Workforce Reduction Considerations: Layoff vs Furlough
Many businesses are struggling to manage their workforces in the current climate. While recently passed economic stimulus packages have provided incentives for companies to retain their employees, in many cases companies have had significant business interruptions and still may be forced to consider letting some employees go. Business owners may be considering layoffs or furloughs, but may not understand the difference.
A layoff is a separation from payroll and may be temporary or permanent. Layoffs commonly occur when there is not enough work to keep individuals employed, however, the company hopes to recall the employee when work becomes available. During a layoff, employees are removed from payroll and company benefit programs, which they may be eligible to continue under COBRA. Laid-off workers may also apply for unemployment insurance benefits.
A furlough is essentially an unpaid period of absence, through either a partial or total reduction in hours. Unlike a layoff, furloughed employees are not removed payroll however they will not be paid during the furlough period. Often companies use this as a cost-savings measure when they don’t want to lay off workers but cannot afford to keep paying them. If considering a furlough, an employer should check with its health insurance carrier, as many have announced that they are allowing furloughed workers to remain on their health insurance plan during the COVID-19 pandemic.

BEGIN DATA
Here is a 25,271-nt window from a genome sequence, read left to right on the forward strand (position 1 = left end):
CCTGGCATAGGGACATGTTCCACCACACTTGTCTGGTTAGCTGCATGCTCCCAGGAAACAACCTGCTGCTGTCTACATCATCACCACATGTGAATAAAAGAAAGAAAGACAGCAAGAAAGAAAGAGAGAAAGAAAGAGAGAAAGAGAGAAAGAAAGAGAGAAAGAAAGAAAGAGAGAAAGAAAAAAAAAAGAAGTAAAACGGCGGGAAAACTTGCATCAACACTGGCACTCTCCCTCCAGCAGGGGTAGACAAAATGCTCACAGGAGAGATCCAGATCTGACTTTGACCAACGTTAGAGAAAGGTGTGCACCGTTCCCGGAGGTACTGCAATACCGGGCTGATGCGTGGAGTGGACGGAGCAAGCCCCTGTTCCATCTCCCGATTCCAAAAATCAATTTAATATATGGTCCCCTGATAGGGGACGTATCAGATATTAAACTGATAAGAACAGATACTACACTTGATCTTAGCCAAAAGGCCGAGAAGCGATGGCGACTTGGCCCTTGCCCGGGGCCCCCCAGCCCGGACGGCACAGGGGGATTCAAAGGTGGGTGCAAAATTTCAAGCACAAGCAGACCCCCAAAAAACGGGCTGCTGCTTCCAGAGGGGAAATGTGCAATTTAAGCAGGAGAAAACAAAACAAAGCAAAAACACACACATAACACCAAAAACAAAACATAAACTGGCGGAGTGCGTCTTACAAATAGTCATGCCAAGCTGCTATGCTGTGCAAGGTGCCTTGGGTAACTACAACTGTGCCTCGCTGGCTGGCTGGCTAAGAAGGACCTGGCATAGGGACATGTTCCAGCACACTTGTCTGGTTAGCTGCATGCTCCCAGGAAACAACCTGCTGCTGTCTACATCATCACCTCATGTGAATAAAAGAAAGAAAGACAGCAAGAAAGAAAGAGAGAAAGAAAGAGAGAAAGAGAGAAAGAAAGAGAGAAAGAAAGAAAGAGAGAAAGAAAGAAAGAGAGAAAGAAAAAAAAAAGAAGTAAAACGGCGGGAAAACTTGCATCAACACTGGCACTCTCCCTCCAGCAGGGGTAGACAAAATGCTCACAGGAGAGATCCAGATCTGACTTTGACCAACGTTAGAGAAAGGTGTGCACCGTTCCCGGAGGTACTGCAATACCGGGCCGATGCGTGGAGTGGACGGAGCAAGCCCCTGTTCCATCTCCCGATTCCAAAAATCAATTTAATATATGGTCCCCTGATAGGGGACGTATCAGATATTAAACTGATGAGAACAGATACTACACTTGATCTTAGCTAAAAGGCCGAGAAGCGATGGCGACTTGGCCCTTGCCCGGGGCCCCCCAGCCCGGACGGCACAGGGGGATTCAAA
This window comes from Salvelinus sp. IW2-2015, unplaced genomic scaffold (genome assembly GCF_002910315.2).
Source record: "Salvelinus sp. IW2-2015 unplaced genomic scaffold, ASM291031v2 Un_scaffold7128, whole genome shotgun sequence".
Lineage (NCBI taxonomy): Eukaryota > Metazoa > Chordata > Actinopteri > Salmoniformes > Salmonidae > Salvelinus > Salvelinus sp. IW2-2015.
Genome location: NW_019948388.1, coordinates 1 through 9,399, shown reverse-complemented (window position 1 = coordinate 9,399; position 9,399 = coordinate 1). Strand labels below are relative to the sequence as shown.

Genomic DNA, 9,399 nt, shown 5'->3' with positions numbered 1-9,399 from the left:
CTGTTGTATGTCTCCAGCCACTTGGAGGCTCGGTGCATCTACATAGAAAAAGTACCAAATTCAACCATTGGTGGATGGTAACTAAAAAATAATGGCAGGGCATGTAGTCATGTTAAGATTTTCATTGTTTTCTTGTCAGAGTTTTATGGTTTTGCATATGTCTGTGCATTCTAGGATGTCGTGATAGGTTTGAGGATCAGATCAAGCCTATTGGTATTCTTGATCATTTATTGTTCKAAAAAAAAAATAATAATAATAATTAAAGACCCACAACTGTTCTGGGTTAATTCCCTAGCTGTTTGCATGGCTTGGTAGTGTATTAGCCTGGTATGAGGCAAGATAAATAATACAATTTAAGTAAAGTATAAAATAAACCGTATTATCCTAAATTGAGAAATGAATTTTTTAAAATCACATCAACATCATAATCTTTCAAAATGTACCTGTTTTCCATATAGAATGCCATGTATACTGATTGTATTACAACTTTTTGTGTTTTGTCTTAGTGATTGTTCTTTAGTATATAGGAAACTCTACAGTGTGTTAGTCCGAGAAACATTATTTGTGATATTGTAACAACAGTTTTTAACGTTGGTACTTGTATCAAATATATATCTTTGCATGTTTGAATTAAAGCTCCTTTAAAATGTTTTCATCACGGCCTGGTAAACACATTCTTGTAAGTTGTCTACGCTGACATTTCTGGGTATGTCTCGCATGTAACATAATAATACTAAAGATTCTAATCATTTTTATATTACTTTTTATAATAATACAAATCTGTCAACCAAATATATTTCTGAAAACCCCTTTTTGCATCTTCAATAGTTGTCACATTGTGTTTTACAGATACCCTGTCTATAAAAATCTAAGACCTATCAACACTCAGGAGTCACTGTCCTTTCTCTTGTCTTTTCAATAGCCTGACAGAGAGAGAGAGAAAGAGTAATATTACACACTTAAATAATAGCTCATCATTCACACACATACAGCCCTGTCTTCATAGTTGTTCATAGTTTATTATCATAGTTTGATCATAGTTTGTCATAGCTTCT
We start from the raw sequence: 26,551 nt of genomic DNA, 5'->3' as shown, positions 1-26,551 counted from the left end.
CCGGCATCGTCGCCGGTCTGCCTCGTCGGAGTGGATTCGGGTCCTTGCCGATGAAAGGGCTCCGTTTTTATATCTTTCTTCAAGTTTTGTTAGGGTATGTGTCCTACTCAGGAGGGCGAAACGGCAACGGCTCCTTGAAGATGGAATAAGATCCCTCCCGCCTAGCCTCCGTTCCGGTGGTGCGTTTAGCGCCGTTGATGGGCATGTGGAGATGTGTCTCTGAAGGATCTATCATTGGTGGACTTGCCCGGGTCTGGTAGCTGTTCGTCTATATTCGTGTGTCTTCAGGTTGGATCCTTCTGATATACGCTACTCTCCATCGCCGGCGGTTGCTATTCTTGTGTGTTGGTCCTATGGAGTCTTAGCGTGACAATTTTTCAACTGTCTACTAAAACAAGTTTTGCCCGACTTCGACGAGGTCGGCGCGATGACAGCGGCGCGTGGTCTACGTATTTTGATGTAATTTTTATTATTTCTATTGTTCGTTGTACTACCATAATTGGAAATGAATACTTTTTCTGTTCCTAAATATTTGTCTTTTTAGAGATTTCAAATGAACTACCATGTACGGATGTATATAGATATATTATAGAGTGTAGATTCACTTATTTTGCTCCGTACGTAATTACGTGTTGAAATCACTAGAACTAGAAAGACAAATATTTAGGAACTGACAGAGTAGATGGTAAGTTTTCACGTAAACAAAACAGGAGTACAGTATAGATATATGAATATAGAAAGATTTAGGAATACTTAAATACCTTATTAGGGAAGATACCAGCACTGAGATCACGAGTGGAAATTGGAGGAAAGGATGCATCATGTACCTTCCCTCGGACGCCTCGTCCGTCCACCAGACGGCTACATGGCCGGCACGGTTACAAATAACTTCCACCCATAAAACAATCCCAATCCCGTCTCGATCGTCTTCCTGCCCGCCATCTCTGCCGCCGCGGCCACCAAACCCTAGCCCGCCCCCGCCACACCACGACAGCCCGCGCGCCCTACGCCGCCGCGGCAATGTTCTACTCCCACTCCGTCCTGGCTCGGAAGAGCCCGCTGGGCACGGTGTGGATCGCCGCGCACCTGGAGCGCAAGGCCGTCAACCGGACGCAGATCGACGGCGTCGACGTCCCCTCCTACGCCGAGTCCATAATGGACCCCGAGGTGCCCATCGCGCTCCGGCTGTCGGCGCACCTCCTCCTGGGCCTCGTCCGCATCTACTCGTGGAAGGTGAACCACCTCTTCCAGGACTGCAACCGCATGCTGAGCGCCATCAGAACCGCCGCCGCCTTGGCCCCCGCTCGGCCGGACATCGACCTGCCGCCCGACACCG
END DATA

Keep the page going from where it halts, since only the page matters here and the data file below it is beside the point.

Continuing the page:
Companies that plan to furlough employees should make it clear that they are not to do any work during the furlough period. If a furloughed individual does any work, of any kind, you are required to pay them in accordance with wage & hour laws – this is especially important for exempt employees, who are entitled to full pay for any workweek in which they perform any amount of work. Companies may even consider limiting access to computer systems during this time. Furloughed workers may also apply for unemployment insurance benefits for their time without pay.
In either situation, it is important for businesses to document the process for identifying who is selected, to ensure that it is done in a way that does not adversely discriminate against any protected class of individuals. It is also important to review any employment agreements or contracts that exist, particularly with respect to any notice period or guaranteed severance. As always, companies should make sure they follow any policies in employee handbooks with respect to separation from employment.
Lastly, employers of a certain size may need to comply with federal and/or state WARN acts that would require advance notice in the event of a mass layoff. There may be exceptions to these laws due to the pandemic, so it is important to review both federal and state requirements under these laws.
With either a layoff or furlough, employers should provide employees with their respective state’s unemployment insurance notice to aid in the application for benefits.
Any companies that plan to take advantage of any of the provisions of the CARES Act should understand any potential implications of workforce reductions while obtaining benefits from the federal government.
Need help deciding whether a layoff or furlough is the right decision for your workforce? The Wiss team is here to help.